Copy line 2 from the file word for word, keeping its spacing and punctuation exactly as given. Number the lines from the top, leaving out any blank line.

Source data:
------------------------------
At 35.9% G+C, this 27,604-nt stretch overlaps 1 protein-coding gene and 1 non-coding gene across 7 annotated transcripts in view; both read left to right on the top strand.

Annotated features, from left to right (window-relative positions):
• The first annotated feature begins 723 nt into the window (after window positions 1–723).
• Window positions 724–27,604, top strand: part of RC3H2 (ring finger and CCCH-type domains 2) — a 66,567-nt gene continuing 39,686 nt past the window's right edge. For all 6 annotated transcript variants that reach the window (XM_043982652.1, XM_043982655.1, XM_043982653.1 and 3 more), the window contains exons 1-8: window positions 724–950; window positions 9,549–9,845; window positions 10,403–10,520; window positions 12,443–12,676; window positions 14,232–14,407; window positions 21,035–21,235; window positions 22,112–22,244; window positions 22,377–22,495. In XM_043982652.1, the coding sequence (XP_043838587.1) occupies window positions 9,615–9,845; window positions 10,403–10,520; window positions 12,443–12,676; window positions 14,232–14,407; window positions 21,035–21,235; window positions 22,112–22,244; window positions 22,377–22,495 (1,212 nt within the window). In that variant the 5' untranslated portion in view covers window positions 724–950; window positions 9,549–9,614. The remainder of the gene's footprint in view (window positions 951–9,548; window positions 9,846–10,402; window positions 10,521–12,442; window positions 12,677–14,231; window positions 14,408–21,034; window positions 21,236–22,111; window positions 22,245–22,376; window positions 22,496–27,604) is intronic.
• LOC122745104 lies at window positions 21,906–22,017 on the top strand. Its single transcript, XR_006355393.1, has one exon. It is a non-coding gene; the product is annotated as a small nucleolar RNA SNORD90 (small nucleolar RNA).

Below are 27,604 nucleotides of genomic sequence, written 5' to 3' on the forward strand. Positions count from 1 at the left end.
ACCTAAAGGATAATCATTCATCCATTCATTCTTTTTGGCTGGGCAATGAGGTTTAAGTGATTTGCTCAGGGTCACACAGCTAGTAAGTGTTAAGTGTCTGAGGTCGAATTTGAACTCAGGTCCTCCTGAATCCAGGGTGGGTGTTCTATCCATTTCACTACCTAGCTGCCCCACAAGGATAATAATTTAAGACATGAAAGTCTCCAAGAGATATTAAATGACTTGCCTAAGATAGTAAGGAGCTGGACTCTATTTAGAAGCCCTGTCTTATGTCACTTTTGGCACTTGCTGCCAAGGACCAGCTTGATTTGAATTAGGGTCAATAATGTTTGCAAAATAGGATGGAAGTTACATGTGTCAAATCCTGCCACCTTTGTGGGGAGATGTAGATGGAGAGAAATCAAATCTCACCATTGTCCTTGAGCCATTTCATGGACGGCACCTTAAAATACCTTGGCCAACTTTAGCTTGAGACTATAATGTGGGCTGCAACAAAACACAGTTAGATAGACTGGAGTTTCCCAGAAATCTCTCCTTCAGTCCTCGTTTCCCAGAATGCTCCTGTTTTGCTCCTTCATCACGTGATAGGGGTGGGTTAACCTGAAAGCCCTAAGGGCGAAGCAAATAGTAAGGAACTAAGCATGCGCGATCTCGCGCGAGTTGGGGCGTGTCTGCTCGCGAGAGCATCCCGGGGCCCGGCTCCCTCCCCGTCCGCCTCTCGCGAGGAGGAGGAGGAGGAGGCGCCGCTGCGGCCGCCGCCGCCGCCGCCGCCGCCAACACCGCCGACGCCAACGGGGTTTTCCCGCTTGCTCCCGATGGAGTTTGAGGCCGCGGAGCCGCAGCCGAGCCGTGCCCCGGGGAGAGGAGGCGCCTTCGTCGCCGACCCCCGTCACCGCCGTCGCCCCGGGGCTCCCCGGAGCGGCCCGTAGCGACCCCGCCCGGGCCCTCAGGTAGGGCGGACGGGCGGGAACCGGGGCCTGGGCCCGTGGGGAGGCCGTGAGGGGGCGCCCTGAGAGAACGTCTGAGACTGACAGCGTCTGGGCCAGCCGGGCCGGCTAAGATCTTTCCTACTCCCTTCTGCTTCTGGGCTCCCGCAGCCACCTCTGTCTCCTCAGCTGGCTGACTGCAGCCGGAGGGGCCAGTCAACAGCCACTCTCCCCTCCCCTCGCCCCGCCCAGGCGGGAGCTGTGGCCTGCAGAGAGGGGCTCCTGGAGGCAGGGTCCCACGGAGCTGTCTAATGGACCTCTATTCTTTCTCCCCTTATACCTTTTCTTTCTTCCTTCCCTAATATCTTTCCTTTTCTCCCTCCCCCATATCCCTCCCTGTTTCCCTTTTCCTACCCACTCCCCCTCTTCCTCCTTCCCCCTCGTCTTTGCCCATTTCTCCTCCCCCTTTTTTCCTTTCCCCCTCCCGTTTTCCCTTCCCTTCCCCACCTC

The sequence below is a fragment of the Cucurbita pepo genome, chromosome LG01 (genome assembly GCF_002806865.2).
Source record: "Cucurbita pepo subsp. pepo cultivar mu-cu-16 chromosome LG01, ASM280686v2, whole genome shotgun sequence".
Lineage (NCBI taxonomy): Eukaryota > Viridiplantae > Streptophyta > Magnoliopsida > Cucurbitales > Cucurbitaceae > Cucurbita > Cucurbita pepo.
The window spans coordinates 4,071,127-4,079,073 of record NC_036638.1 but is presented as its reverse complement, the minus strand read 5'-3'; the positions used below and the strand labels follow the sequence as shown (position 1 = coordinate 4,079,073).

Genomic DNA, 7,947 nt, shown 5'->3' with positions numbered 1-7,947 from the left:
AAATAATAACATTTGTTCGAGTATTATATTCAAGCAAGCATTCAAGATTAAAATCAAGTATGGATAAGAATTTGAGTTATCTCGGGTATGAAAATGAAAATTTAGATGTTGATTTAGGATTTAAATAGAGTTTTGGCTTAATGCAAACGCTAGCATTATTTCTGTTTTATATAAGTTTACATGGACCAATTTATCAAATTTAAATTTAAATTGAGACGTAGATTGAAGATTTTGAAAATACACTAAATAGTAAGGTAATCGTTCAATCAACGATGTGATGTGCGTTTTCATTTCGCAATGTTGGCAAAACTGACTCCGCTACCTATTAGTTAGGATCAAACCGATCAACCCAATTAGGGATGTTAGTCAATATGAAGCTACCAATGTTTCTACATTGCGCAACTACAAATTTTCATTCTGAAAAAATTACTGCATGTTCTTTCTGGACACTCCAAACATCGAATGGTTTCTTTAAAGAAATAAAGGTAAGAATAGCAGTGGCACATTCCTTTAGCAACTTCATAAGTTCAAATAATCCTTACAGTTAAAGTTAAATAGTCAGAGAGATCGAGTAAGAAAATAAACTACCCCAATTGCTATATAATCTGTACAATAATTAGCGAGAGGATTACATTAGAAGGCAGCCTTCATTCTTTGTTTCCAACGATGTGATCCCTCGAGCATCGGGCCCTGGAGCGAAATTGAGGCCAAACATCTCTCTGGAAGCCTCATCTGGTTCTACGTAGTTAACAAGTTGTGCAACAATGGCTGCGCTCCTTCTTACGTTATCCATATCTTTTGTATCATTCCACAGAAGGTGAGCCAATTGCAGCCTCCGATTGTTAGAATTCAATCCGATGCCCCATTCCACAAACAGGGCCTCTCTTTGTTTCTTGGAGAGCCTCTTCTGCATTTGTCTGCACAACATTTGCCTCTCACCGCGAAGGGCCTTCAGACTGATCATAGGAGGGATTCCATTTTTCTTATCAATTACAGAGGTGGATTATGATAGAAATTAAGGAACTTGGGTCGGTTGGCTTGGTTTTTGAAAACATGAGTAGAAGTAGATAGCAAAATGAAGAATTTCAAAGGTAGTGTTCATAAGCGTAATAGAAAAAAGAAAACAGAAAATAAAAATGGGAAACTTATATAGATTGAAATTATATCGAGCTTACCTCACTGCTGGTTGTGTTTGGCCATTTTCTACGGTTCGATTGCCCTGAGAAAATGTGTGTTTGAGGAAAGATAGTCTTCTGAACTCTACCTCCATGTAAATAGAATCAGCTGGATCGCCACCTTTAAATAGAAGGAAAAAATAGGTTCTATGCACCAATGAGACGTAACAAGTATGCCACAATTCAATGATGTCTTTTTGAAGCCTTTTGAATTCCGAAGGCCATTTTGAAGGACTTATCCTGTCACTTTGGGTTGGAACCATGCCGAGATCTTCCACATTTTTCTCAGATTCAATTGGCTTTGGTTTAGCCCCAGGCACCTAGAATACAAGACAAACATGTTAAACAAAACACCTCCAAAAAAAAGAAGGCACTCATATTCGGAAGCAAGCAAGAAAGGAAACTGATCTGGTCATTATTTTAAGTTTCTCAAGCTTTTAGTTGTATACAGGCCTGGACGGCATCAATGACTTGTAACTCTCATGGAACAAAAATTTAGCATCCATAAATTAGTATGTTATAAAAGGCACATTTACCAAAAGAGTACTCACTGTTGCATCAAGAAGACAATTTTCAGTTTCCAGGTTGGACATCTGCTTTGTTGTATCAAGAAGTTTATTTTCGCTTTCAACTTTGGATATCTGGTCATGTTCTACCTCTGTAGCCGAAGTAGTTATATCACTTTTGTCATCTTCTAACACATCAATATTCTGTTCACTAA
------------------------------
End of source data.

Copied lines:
Annotated features, from left to right (window-relative positions):